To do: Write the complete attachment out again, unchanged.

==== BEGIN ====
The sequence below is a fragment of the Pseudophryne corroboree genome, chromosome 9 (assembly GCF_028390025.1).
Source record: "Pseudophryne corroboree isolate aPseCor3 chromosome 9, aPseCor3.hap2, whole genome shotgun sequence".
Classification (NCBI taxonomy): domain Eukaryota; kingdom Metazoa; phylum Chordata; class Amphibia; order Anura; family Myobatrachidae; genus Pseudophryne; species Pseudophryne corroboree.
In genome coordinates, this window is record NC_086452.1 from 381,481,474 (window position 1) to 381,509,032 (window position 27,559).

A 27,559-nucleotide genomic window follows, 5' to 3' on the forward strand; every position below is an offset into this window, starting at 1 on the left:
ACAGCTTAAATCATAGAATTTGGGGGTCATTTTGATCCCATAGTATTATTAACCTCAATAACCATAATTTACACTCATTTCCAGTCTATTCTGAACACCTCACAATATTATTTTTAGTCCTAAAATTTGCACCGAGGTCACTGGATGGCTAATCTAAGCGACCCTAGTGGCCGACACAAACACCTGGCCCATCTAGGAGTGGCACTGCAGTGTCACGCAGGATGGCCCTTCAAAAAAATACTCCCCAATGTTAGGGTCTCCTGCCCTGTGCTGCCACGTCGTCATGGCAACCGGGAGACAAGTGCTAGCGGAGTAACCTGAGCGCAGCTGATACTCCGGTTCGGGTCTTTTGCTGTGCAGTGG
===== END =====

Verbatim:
The sequence below is a fragment of the Pseudophryne corroboree genome, chromosome 9 (assembly GCF_028390025.1).
Source record: "Pseudophryne corroboree isolate aPseCor3 chromosome 9, aPseCor3.hap2, whole genome shotgun sequence".
Classification (NCBI taxonomy): domain Eukaryota; kingdom Metazoa; phylum Chordata; class Amphibia; order Anura; family Myobatrachidae; genus Pseudophryne; species Pseudophryne corroboree.
In genome coordinates, this window is record NC_086452.1 from 381,481,474 (window position 1) to 381,509,032 (window position 27,559).

A 27,559-nucleotide genomic window follows, 5' to 3' on the forward strand; every position below is an offset into this window, starting at 1 on the left:
ACAGCTTAAATCATAGAATTTGGGGGTCATTTTGATCCCATAGTATTATTAACCTCAATAACCATAATTTACACTCATTTCCAGTCTATTCTGAACACCTCACAATATTATTTTTAGTCCTAAAATTTGCACCGAGGTCACTGGATGGCTAATCTAAGCGACCCTAGTGGCCGACACAAACACCTGGCCCATCTAGGAGTGGCACTGCAGTGTCACGCAGGATGGCCCTTCAAAAAAATACTCCCCAATGTTAGGGTCTCCTGCCCTGTGCTGCCACGTCGTCATGGCAACCGGGAGACAAGTGCTAGCGGAGTAACCTGAGCGCAGCTGATACTCCGGTTCGGGTCTTTTGCTGTGCAGTGG